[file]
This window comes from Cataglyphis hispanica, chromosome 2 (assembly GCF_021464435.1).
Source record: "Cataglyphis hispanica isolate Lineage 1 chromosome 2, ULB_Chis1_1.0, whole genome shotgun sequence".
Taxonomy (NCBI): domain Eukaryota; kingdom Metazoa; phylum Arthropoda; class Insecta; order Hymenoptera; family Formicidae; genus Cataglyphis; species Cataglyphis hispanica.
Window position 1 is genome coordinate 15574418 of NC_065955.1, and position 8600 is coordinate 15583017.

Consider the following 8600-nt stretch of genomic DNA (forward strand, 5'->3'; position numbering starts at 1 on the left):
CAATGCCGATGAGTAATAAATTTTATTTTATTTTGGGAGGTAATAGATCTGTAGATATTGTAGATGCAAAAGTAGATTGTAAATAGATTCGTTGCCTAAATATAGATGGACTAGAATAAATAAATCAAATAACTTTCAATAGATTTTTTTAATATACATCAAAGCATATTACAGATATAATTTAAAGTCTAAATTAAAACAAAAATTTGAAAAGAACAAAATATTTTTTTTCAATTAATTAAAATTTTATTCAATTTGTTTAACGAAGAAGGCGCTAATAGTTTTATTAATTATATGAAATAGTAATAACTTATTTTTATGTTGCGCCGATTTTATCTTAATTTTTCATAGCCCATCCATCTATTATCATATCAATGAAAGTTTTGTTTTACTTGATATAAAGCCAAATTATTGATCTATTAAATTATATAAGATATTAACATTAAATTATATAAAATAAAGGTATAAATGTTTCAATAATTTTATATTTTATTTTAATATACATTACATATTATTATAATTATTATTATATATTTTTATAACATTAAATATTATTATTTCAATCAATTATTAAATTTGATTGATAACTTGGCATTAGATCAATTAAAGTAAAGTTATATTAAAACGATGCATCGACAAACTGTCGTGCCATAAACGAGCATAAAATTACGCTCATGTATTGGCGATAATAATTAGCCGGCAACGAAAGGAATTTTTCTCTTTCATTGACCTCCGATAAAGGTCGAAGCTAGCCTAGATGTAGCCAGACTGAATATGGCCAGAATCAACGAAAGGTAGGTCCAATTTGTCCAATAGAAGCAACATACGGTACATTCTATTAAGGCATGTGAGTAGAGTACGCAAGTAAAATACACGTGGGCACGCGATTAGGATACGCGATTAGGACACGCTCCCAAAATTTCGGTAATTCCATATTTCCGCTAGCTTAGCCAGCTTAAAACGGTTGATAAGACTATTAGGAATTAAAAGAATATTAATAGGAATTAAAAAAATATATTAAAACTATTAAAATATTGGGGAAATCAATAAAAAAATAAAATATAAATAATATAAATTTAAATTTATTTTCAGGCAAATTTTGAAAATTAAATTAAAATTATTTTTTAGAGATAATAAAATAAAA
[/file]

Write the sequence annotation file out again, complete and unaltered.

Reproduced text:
This window comes from Cataglyphis hispanica, chromosome 2 (assembly GCF_021464435.1).
Source record: "Cataglyphis hispanica isolate Lineage 1 chromosome 2, ULB_Chis1_1.0, whole genome shotgun sequence".
Taxonomy (NCBI): domain Eukaryota; kingdom Metazoa; phylum Arthropoda; class Insecta; order Hymenoptera; family Formicidae; genus Cataglyphis; species Cataglyphis hispanica.
Window position 1 is genome coordinate 15574418 of NC_065955.1, and position 8600 is coordinate 15583017.

Consider the following 8600-nt stretch of genomic DNA (forward strand, 5'->3'; position numbering starts at 1 on the left):
CAATGCCGATGAGTAATAAATTTTATTTTATTTTGGGAGGTAATAGATCTGTAGATATTGTAGATGCAAAAGTAGATTGTAAATAGATTCGTTGCCTAAATATAGATGGACTAGAATAAATAAATCAAATAACTTTCAATAGATTTTTTTAATATACATCAAAGCATATTACAGATATAATTTAAAGTCTAAATTAAAACAAAAATTTGAAAAGAACAAAATATTTTTTTTCAATTAATTAAAATTTTATTCAATTTGTTTAACGAAGAAGGCGCTAATAGTTTTATTAATTATATGAAATAGTAATAACTTATTTTTATGTTGCGCCGATTTTATCTTAATTTTTCATAGCCCATCCATCTATTATCATATCAATGAAAGTTTTGTTTTACTTGATATAAAGCCAAATTATTGATCTATTAAATTATATAAGATATTAACATTAAATTATATAAAATAAAGGTATAAATGTTTCAATAATTTTATATTTTATTTTAATATACATTACATATTATTATAATTATTATTATATATTTTTATAACATTAAATATTATTATTTCAATCAATTATTAAATTTGATTGATAACTTGGCATTAGATCAATTAAAGTAAAGTTATATTAAAACGATGCATCGACAAACTGTCGTGCCATAAACGAGCATAAAATTACGCTCATGTATTGGCGATAATAATTAGCCGGCAACGAAAGGAATTTTTCTCTTTCATTGACCTCCGATAAAGGTCGAAGCTAGCCTAGATGTAGCCAGACTGAATATGGCCAGAATCAACGAAAGGTAGGTCCAATTTGTCCAATAGAAGCAACATACGGTACATTCTATTAAGGCATGTGAGTAGAGTACGCAAGTAAAATACACGTGGGCACGCGATTAGGATACGCGATTAGGACACGCTCCCAAAATTTCGGTAATTCCATATTTCCGCTAGCTTAGCCAGCTTAAAACGGTTGATAAGACTATTAGGAATTAAAAGAATATTAATAGGAATTAAAAAAATATATTAAAACTATTAAAATATTGGGGAAATCAATAAAAAAATAAAATATAAATAATATAAATTTAAATTTATTTTCAGGCAAATTTTGAAAATTAAATTAAAATTATTTTTTAGAGATAATAAAATAAAA